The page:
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Don't Let Divorce Destroy You at Tax Time

Many celebrities have gotten smacked down for failing to paying taxes. Wesley Snipes actually landed in prison for his $17 million unpaid tax bill, while Nicolas Cage owed a seven-figure amount to the IRS. A host of others, including Lindsay Lohan, Pamela Anderson, and Christina Ricci, have faced liens or tax bills for more modest -- yet still sizable -- sums.

The two main reasons for us ordinary folks getting stuck with a big tax bill are that your paycheck withholding needs changing or that you have outside income that comes without having taxes withheld. In either case, even if you can't afford to pay when the bill comes due, ignoring the problem will eventually land you in an even bigger heap of trouble. Instead, take advantage of IRS programs that let you make affordable installment payments over time.

Part of what put Wesley Snipes behind bars was his conviction on three counts of failing to file tax returns by their filing date. In part, he relied on a bogus theory that all income taxes are unconstitutional as justification for his actions.

But a much more common problem many people run into is that they can't afford to pay their tax bill right away. The mistake they often make is to assume that they shouldn't file a return at all if they can't pay. In reality, the penalties for not filing your taxes are much more severe than if you file but can't pay your taxes all at once. So even if you don't have the money to send with your return, go ahead and file. It'll save you a ton of money -- and possibly jail time -- in the long run.

AccountingWEB recently took a look at some of the great swag that celebrities received at the Academy Awards. With sponsors handing out goodies including everything from jewelry to exotic safaris, the gift packages added up to as much as $75,000 in value. But the recipients have to report it all as taxable income.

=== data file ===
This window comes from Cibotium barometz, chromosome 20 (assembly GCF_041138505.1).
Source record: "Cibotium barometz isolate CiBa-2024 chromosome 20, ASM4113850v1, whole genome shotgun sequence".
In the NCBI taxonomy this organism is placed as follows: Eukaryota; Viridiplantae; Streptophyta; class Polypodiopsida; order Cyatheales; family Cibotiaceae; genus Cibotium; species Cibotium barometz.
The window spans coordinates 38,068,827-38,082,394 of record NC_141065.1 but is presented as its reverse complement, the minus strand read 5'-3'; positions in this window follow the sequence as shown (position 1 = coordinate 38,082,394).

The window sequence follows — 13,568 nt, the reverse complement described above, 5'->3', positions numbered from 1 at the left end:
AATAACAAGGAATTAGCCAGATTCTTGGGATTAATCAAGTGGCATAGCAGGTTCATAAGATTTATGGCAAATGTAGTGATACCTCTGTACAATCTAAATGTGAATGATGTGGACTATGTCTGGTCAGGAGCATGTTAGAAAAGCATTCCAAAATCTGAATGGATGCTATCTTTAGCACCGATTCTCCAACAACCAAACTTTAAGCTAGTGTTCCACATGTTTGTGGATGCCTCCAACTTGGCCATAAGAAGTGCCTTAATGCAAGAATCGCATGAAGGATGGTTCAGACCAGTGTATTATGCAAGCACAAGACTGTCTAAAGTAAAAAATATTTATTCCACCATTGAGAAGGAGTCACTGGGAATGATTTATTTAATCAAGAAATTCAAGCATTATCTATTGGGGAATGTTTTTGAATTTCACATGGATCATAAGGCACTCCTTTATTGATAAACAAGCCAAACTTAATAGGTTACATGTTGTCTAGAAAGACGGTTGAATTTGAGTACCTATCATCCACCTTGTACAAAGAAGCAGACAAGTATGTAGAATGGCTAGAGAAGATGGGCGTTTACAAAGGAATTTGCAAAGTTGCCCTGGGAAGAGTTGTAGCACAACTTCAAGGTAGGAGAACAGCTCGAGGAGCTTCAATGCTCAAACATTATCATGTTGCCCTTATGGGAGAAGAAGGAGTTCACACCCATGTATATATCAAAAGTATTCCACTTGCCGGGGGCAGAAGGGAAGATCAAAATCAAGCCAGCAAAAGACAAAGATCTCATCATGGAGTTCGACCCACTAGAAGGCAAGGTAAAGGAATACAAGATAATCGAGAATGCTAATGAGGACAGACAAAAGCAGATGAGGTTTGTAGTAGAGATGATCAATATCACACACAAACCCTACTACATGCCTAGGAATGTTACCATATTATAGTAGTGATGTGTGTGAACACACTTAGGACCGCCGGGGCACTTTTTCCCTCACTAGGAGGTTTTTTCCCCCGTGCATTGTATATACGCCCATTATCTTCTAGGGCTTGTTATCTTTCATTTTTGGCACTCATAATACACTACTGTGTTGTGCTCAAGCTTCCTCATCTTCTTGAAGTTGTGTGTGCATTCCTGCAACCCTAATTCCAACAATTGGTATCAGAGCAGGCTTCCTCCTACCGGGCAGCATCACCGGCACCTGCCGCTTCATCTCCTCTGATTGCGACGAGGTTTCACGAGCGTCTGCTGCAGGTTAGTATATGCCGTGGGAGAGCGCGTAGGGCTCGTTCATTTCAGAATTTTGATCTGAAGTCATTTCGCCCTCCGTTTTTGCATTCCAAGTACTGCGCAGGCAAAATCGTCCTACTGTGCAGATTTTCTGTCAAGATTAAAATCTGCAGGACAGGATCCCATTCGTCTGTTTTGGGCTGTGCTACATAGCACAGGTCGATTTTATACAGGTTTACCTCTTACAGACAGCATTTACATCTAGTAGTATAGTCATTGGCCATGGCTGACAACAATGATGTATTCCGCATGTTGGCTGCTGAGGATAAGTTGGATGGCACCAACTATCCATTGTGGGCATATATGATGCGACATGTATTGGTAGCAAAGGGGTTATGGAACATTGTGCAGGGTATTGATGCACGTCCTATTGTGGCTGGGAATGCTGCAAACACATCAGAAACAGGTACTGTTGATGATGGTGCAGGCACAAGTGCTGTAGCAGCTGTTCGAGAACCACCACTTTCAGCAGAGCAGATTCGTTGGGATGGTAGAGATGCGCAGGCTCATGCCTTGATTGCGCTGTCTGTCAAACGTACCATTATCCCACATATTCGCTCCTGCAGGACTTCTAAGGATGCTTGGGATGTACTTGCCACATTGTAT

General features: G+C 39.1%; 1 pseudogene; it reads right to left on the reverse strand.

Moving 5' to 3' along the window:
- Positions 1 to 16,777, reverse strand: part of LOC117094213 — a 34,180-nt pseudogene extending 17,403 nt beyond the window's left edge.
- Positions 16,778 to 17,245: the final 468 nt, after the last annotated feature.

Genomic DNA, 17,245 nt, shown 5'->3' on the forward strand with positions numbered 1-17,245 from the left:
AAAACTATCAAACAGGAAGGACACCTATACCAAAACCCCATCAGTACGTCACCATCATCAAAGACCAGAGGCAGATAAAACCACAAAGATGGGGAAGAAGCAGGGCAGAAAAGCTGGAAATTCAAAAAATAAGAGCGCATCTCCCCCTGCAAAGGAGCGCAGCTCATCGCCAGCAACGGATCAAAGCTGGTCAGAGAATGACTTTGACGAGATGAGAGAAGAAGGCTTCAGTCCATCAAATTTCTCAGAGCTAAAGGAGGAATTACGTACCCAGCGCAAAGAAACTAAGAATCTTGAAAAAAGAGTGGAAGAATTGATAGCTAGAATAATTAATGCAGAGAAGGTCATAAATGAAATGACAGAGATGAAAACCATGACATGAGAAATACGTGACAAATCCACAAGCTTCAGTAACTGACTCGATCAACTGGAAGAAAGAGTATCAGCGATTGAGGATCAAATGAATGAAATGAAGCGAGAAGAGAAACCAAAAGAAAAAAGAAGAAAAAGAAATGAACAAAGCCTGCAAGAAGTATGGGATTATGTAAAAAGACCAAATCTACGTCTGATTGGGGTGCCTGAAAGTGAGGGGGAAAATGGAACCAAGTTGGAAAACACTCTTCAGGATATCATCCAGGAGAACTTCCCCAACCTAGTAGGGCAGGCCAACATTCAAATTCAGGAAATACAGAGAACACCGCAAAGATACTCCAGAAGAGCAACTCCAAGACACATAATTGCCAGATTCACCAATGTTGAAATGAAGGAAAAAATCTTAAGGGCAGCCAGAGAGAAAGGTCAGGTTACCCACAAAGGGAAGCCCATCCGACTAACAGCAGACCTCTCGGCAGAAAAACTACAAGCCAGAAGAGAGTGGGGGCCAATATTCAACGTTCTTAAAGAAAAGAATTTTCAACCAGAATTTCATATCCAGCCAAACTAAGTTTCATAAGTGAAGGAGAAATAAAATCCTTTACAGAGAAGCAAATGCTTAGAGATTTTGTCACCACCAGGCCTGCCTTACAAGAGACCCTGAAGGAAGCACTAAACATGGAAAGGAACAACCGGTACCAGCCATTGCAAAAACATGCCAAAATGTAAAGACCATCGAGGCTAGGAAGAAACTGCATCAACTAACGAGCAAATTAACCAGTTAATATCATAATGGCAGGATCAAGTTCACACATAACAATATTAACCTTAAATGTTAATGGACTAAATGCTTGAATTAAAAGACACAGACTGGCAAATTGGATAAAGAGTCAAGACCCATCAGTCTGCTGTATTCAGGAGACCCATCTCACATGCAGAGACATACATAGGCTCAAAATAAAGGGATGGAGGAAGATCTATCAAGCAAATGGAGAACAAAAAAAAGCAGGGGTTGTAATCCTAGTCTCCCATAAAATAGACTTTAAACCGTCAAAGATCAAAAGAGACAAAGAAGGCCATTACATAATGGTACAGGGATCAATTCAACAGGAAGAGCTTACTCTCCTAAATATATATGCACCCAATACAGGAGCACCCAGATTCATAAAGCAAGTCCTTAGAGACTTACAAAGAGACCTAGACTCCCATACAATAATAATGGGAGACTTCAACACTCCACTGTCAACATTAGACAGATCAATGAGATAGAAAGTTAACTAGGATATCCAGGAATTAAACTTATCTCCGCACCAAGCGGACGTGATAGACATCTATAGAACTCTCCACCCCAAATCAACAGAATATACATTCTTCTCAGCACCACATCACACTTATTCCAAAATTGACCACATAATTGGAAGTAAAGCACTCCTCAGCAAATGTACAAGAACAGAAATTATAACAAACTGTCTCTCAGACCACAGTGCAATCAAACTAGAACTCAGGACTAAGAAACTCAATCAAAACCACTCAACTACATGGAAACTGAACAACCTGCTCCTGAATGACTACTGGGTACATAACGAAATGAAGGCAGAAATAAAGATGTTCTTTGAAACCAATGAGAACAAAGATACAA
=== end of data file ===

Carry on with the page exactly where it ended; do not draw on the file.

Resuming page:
You may never be so lucky, but even more modest prizes often get reported to the IRS. If you get a Form 1099 reporting the value of something you received as a prize or award, not including it on your tax form could trigger a red flag at the IRS.

One allegation that Nicolas Cage raised regarding his tax problems was that his business manager mishandled his funds and caused big losses that destroyed his finances. Similarly, Martin Scorsese and Al Pacino both blamed convicted adviser Kenneth Starr for their tax woes. Starr went to prison for fraud and theft from clients.

Still, no matter where you go or how much you spend for tax preparation, you bear final responsibility for making sure your tax returns are accurate. Reputable accountants will reimburse you for any penalties and interest that result from mistakes they make, but don't count on them. Instead, make sure you understand the positions your tax pro takes so that you can defend them if a question arises.

As you look at the hijinks of your favorite celebrities, be sure not to make the same tax mistakes they made. With a little common sense and some planning, you can learn from celebrity mishaps the easy way.

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The problem here is that you may have no idea how much money your former spouse made. Accordingly, the IRS won't penalize you for mistakenly leaving out community property income as long as you can show that you had no reason to know about the income and that it wouldn't be fair to force you to include it as your own income.

Learn More

As you'd expect, there are all sorts of nuances beyond these general rules. Fortunately, the IRS makes it easy to get more information about the tax impact of divorce and separation. Just click here and see everything the IRS has to say on the subject.


Motley Fool contributor Dan Caplinger hopes you'll never need to use this advice. You can follow him on Twitter here.